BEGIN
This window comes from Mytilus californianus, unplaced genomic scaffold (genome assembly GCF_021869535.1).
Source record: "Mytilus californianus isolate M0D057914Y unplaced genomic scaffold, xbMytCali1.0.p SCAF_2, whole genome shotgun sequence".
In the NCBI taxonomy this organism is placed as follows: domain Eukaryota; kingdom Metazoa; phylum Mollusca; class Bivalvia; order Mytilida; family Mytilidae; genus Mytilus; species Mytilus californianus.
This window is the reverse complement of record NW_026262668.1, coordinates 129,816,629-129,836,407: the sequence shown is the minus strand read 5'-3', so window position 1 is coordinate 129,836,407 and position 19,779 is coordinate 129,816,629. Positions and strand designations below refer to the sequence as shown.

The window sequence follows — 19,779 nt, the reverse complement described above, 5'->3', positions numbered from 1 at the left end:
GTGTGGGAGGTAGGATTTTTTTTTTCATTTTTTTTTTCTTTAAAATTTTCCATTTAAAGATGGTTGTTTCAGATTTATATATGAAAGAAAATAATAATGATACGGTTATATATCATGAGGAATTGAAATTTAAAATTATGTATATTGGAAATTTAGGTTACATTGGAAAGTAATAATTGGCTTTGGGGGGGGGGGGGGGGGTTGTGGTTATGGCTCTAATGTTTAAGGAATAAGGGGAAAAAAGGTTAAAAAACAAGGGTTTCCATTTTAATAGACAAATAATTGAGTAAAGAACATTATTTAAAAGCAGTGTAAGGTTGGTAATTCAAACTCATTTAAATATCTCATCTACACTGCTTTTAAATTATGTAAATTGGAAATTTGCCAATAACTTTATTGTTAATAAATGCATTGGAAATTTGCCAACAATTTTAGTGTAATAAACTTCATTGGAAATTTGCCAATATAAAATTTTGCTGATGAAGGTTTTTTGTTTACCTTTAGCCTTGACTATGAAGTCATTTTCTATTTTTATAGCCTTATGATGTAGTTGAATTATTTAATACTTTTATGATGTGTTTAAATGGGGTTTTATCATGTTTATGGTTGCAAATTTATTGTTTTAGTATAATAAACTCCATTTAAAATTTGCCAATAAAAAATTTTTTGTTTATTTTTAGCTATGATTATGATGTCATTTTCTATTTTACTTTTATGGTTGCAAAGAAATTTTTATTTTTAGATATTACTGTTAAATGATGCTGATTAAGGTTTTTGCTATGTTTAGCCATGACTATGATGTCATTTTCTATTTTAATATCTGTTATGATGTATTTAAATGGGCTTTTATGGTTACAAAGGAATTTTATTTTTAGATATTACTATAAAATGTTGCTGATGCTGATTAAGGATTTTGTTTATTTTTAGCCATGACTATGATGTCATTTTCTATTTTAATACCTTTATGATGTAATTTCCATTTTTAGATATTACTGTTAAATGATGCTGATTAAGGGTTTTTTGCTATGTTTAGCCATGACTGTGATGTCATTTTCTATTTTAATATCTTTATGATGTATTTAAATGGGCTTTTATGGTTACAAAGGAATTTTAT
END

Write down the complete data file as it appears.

This window comes from Mytilus californianus, unplaced genomic scaffold (genome assembly GCF_021869535.1).
Source record: "Mytilus californianus isolate M0D057914Y unplaced genomic scaffold, xbMytCali1.0.p SCAF_2, whole genome shotgun sequence".
In the NCBI taxonomy this organism is placed as follows: domain Eukaryota; kingdom Metazoa; phylum Mollusca; class Bivalvia; order Mytilida; family Mytilidae; genus Mytilus; species Mytilus californianus.
This window is the reverse complement of record NW_026262668.1, coordinates 129,816,629-129,836,407: the sequence shown is the minus strand read 5'-3', so window position 1 is coordinate 129,836,407 and position 19,779 is coordinate 129,816,629. Positions and strand designations below refer to the sequence as shown.

The window sequence follows — 19,779 nt, the reverse complement described above, 5'->3', positions numbered from 1 at the left end:
GTGTGGGAGGTAGGATTTTTTTTTTCATTTTTTTTTTCTTTAAAATTTTCCATTTAAAGATGGTTGTTTCAGATTTATATATGAAAGAAAATAATAATGATACGGTTATATATCATGAGGAATTGAAATTTAAAATTATGTATATTGGAAATTTAGGTTACATTGGAAAGTAATAATTGGCTTTGGGGGGGGGGGGGGGGGTTGTGGTTATGGCTCTAATGTTTAAGGAATAAGGGGAAAAAAGGTTAAAAAACAAGGGTTTCCATTTTAATAGACAAATAATTGAGTAAAGAACATTATTTAAAAGCAGTGTAAGGTTGGTAATTCAAACTCATTTAAATATCTCATCTACACTGCTTTTAAATTATGTAAATTGGAAATTTGCCAATAACTTTATTGTTAATAAATGCATTGGAAATTTGCCAACAATTTTAGTGTAATAAACTTCATTGGAAATTTGCCAATATAAAATTTTGCTGATGAAGGTTTTTTGTTTACCTTTAGCCTTGACTATGAAGTCATTTTCTATTTTTATAGCCTTATGATGTAGTTGAATTATTTAATACTTTTATGATGTGTTTAAATGGGGTTTTATCATGTTTATGGTTGCAAATTTATTGTTTTAGTATAATAAACTCCATTTAAAATTTGCCAATAAAAAATTTTTTGTTTATTTTTAGCTATGATTATGATGTCATTTTCTATTTTACTTTTATGGTTGCAAAGAAATTTTTATTTTTAGATATTACTGTTAAATGATGCTGATTAAGGTTTTTGCTATGTTTAGCCATGACTATGATGTCATTTTCTATTTTAATATCTGTTATGATGTATTTAAATGGGCTTTTATGGTTACAAAGGAATTTTATTTTTAGATATTACTATAAAATGTTGCTGATGCTGATTAAGGATTTTGTTTATTTTTAGCCATGACTATGATGTCATTTTCTATTTTAATACCTTTATGATGTAATTTCCATTTTTAGATATTACTGTTAAATGATGCTGATTAAGGGTTTTTTGCTATGTTTAGCCATGACTGTGATGTCATTTTCTATTTTAATATCTTTATGATGTATTTAAATGGGCTTTTATGGTTACAAAGGAATTTTAT